Button Down Shirt

Oh snap! Your doll has to attend a state dinner tonight and she doesn't have anything schmancy to wear! It's cool, we can get her a button down shirt to wear. Also handy if your doll wants to go as Al Borland on Halloween.

You'll need:

Cloth -- Nearly anything could work, but put ten seconds of consideration int what the final product will look like before grabbing your huge print floral quilting cotton.
Buttons -- The thing's got to close, right?
Vylene -- Also known as -- ! See below.
Sewing supplies -- Thread, needle, scissors, machine if you want it.

The Doll's Dressmaker (which is a book you own, right?) has a half decent button down shirt pattern. You can make one yourself from your bodice pattern, if you like -- just cut one plain bodice to serve as the back and cut two half bodices with long sides to serve as the front. It's like we're making a backwards shirt. I don't use Dressmaker's shirt sleeves, instead just sticking in my own straight sleeve pattern.

Cut one back, two fronts, two sleeves, and cut two rectangles slightly wider than the sleeves and about an inch and a half long. Hold off on cutting out that collar.

At your ironing board, iron your rectangles (which will soon be cuffs) so that all the sides are down.

Press in half like a hot dog.

While we're at it, go ahead and press down the inner sides of the two front pieces. May as well finish them now instead of later.

To put the cuffs in, fit them on the end of the sleeves and sew them down.

Add some velcro, one square to the inside and one to the outside, and stitch it down. The technique is identical to making Kirsten's sleeves, so much so that I can steal a picture from that tutorial and no one will call me on it.

Sew the shoulder seams in, just like a normal shirt.

Go ahead and put the sleeves in, then zip up the side seams. Hey, that just about looks like a shirt! What was so hard about --

Ladies and gentlemen, the collar.

It took me quite a while to figure the collar out, mostly because I was getting my directions from Dressmaker. Which isn't actually a bad thing! There's two things about the book that don't work exactly, though. One is the collar pattern for the button down shirt. It's way too short. So, here's what you're going to do. First, measure how tall the Dressmaker collar pattern is. It's somewhere in the neighborhood of an inch and a half, for those of us without the book. Now, trace the pattern and cut it out, but don't use it yet.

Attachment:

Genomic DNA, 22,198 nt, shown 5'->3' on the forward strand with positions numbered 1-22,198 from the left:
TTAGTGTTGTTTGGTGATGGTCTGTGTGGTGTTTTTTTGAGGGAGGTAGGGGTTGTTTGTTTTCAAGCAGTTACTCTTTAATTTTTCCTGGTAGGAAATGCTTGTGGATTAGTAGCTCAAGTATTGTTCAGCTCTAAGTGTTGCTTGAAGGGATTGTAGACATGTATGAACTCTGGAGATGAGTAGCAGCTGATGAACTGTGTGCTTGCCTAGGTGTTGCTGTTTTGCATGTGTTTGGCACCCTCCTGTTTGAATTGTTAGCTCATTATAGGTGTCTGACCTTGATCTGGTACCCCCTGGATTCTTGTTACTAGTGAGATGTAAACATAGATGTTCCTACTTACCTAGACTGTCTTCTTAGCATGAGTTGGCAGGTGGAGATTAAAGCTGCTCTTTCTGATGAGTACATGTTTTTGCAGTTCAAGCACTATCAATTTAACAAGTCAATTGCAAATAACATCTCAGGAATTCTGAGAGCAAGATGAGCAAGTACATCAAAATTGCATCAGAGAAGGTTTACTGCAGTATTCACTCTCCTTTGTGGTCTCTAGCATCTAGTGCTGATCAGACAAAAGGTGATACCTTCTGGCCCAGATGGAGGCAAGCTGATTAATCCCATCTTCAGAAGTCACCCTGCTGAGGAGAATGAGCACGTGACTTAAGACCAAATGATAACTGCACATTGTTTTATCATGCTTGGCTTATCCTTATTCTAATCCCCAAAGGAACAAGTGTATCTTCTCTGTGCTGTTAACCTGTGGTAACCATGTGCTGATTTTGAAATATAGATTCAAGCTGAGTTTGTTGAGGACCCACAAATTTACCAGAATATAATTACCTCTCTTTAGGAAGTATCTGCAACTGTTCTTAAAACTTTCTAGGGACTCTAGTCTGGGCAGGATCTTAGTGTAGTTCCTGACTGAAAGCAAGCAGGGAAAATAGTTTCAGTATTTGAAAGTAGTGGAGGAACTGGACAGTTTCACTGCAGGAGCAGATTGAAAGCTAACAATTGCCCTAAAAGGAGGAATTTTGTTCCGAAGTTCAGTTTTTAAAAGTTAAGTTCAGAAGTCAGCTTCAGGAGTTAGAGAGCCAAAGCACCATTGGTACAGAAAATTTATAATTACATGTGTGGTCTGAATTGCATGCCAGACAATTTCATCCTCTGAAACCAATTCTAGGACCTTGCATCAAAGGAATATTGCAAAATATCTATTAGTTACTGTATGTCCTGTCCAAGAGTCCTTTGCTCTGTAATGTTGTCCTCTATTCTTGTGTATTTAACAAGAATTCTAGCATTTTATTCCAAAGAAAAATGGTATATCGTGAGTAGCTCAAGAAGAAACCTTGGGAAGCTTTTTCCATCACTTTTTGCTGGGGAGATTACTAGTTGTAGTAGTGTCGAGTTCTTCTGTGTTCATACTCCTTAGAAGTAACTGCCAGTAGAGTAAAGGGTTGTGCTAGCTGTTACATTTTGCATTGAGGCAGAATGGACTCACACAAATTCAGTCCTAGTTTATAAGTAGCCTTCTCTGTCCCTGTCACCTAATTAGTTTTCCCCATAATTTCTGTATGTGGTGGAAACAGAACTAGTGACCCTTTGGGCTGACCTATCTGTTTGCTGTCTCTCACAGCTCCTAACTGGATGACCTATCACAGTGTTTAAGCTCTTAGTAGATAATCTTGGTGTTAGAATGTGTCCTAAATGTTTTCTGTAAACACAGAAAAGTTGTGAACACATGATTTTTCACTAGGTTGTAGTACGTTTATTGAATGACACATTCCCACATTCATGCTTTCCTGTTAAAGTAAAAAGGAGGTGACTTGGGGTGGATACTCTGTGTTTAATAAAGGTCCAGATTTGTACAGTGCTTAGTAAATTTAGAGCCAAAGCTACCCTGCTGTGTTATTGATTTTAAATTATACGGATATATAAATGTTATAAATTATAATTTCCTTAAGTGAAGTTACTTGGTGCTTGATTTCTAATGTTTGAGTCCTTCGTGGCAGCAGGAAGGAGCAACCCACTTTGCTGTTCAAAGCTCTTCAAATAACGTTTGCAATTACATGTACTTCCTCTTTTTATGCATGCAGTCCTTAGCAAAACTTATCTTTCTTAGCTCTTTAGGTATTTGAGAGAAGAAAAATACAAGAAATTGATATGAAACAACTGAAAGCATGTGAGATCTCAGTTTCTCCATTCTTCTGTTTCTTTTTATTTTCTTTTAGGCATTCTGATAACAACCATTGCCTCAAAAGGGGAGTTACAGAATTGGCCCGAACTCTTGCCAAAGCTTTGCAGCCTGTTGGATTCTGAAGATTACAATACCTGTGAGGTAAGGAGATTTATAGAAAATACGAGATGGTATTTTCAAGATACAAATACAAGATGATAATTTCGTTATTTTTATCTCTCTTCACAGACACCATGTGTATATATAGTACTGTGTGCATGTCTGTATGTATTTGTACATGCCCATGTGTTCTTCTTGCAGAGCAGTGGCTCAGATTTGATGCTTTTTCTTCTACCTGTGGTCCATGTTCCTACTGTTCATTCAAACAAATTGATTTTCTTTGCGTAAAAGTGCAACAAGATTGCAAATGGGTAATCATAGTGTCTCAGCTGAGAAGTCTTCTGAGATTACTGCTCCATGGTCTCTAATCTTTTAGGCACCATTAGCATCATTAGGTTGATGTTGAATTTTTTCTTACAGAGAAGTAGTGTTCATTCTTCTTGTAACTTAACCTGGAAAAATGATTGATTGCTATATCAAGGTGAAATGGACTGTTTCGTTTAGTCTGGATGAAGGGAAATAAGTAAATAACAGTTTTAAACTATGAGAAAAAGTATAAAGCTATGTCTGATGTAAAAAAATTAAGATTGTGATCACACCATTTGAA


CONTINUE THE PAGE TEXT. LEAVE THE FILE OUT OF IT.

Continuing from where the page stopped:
Prepare to cut two rectangles. They should be the height of the collar pattern, but the length of the raw edge on the top of the shirt where your doll's neck would go.

Now, take the collar pattern and lay it on one end. Pin it down, then cut the shape.

Unpin, scoot it to the other end, cut the shape, then cut the rest of the collar out. You should wind up with two.

Second Dressmaker concern: what the hell is vylene? The book kept talking about stiffening the collar with vylene, but I couldn't figure out what it was. No one I knew knew what vylene was, either. Google is minimal help. Furthermore, being from the American south, I'm almost positive I'm pronouncing it wrong.

I hope the British are laughing at me. I'm about 99% sure that vylene across the pond translates to this in the states:

What up, interfacing. Follow the directions on your package, then rejoin us in a moment.

Specifically, you should probably rejoin us when you've got the stuff ironed on to one collar. Sew the two collars together, right sides together, interfacing out.

Turn it, then tuck the bottom edge in. You might press it, too.

Take your shirt and stick the neckline up in the collar.

Sew it in right along the edge in one big swoop.

Now, closing. We could do button holes, or we could cheat with velcro. On one side of the shirt, sew a strip of velcro.

On the other side, sew some buttons, but hold small squares of velcro. You get this on the front:

And this on the back!